Can You Trust DAM Vendor Responses To RFPs?
For those unfamiliar with the DAM News Vendor Directory, it is an online resource presenting over 100 Digital Asset Management vendors’ responses to a large and detailed set of industry-specific questions. In addition to showcasing DAM platforms and providing business information, the vendor directory can also be regarded as a collection of replies to the kind of questions that might appear in an RFP (Request For Proposal) that prospective DAM buyers have issued to find out more about candidate DAM platforms. The directory is totally free to access for both vendors and users.
Direct from the Vendor
It is important to highlight that the information presented in the profiles has been provided by the vendors themselves. Our vendor directory has been designed so that vendor representatives are free to update their profiles at any time, including the option to provide extended notes about their software, and upload screenshots, videos and attachments. We do not update vendor profiles on their behalf, and we have no affiliation with any of them.
We have encountered two problems with this approach, however, both of which we find somewhat baffling.
The Moon on a Stick
The first issue that we have come across is related to potentially disingenuous responses to our questionnaire. In order to help us identify vendors that simply go through and tick every available checkbox, we inserted a number of questions with fictional responses. Sadly, yet perhaps predictably, a number of firms have specified that they support these bogus options. One pseudo-logical reasoning behind this would be for vendors to make claims along the lines of “we have an open architecture, so we can integrate with anything”. We believe this is tantamount to stating that you have a system that can accommodate every possible requirement, and that you simply have to write the code for it. Making spurious and over-zealous claims about a platform’s capabilities ultimately erodes trust and can damage vendor-customer relations from the outset.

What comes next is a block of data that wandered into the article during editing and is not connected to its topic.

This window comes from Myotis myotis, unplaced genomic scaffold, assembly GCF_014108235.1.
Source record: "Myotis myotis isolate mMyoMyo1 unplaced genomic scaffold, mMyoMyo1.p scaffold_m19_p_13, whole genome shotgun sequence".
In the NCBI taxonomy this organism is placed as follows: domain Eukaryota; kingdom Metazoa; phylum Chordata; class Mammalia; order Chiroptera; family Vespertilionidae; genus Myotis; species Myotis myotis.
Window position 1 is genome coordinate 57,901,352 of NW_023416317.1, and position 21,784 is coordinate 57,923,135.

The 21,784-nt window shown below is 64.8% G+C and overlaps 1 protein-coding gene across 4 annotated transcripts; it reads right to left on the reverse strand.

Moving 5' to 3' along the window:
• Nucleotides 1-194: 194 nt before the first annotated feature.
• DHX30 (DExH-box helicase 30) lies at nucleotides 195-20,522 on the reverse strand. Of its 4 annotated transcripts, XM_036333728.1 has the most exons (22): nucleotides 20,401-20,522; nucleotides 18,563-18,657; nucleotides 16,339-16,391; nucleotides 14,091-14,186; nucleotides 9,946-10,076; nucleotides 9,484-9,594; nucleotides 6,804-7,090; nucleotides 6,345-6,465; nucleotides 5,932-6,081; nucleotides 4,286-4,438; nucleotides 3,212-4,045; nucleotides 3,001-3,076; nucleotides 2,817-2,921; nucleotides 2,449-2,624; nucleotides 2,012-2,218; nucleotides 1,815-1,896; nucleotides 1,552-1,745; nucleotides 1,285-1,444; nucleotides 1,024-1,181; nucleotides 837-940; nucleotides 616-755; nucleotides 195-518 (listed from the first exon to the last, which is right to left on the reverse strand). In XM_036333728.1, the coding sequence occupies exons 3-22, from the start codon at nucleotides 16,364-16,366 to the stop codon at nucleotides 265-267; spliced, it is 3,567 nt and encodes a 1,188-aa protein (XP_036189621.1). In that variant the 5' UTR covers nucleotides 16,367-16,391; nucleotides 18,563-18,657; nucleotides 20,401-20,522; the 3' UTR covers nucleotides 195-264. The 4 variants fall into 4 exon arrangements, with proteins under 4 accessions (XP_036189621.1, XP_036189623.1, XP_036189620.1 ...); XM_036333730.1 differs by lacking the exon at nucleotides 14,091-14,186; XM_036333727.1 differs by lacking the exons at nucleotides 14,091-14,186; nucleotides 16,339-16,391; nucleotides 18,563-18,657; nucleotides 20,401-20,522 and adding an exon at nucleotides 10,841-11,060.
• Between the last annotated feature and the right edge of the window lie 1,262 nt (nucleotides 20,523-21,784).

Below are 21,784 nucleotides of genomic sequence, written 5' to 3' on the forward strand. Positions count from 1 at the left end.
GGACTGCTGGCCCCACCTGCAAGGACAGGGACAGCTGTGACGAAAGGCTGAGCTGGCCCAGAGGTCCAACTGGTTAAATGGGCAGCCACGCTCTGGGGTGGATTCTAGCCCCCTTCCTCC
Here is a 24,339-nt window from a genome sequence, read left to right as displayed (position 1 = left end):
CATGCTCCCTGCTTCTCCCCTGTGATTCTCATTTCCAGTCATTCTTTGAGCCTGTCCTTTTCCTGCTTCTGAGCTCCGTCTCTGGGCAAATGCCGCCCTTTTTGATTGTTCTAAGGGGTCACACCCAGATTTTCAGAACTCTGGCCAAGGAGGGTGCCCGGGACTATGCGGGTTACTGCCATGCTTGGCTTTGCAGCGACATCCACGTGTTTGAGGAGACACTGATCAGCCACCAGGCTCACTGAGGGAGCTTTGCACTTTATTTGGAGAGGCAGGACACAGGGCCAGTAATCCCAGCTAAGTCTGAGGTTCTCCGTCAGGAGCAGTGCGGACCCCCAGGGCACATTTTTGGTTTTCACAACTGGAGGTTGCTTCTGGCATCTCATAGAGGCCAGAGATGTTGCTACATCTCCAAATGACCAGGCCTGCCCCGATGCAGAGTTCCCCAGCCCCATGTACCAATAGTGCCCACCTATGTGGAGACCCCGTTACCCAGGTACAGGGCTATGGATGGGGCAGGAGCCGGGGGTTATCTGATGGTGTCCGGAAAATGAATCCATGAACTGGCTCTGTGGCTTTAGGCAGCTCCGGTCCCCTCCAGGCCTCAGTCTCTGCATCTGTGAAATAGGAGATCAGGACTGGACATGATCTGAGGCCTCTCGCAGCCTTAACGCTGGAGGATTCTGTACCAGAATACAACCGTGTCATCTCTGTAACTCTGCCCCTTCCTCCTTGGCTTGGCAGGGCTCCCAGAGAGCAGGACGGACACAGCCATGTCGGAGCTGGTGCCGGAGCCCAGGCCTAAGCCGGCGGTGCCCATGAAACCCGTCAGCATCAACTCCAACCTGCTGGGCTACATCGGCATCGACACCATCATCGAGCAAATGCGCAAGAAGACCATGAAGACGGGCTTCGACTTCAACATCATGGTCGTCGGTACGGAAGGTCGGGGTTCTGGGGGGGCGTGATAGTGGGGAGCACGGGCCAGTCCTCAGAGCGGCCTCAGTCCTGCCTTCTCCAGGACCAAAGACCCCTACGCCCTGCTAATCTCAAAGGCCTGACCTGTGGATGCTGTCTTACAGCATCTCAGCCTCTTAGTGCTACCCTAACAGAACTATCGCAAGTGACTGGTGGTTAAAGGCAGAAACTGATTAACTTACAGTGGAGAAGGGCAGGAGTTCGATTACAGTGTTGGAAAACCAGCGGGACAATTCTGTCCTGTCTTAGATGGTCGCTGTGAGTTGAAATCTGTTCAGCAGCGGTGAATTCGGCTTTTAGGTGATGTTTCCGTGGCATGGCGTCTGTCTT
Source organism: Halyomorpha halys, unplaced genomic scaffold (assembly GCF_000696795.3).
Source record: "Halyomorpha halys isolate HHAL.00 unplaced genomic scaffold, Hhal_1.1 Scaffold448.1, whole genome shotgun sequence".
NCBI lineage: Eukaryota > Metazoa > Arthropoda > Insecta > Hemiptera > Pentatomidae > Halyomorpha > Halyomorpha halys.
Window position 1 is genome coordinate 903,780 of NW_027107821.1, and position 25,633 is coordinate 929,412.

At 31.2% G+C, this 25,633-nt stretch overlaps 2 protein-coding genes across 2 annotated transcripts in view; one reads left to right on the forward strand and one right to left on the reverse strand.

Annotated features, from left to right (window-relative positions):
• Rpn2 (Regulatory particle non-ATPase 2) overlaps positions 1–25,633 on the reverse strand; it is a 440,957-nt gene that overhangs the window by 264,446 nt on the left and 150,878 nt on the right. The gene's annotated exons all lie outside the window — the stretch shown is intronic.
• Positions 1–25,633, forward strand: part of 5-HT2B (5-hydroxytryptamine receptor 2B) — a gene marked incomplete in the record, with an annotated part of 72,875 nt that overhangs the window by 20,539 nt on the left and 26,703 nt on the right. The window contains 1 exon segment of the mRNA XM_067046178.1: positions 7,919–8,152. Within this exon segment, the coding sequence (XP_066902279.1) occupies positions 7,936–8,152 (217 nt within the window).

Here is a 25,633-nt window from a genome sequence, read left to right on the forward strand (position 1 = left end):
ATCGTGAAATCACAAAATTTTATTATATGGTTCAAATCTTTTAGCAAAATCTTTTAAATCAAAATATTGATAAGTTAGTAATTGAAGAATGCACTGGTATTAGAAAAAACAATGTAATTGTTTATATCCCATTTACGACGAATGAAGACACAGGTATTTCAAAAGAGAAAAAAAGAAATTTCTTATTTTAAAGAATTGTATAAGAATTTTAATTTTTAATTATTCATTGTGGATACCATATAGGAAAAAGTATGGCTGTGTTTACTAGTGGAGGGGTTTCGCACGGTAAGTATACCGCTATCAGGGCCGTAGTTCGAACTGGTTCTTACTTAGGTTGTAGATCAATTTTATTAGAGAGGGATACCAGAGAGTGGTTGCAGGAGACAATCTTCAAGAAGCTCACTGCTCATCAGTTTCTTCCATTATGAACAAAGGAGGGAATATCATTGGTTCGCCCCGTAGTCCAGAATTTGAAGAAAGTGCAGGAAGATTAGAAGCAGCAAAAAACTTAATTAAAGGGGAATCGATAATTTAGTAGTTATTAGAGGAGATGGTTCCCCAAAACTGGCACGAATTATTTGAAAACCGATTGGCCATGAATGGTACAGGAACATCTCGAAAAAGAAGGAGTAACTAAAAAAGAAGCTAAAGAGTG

The second issue is that of out-dated or ‘stale’ vendor profiles. As the DAM industry changes and new technologies emerge, it is important for vendors to stay ahead of the game by adopting new methods and models – AI is one such example, which has introduced numerous new features to DAM including image recognition, auto-tagging and metadata generation, and Visual Search. More recently, content created using generative AI is starting to become supported by some DAMs.
Although we try to encourage vendors to keep their directory profiles up-to-date, there is only so much prompting we can do. As such, some vendor information is out-dated. This is problematic for both vendors and end-users: the former are missing an opportunity to freely promote their product, and prospective customers are likely to overlook DAM systems that do not meet their criteria (whereas in reality they might, but contain out-dated or erroneous information).
A recent phenomenon is end-users beginning to use AI platforms such as ChatGPT to learn more about DAM vendors; although we advise against regarding such sources as fact, it is nonetheless, a valid approach. The data used to feed the machine learning models for these platforms would have invariably scraped publicly available information – from sites like The DAM News Vendor Directory.
For those wishing to learn more about RFPs, a DAM News premium subscription includes Ralph Windsor’s How to Buy Enterprise DAM Systems, a 30,000 word report which features an 11-page example RFP containing a series of potential questions that can be used to assist you in constructing your own RFP.
For vendor representatives wishing to add or update their company’s profile, you simply need to sign up for a free DAM News subscription account. Further information about claiming an already existing profile can be viewed at the link below.Share this Article: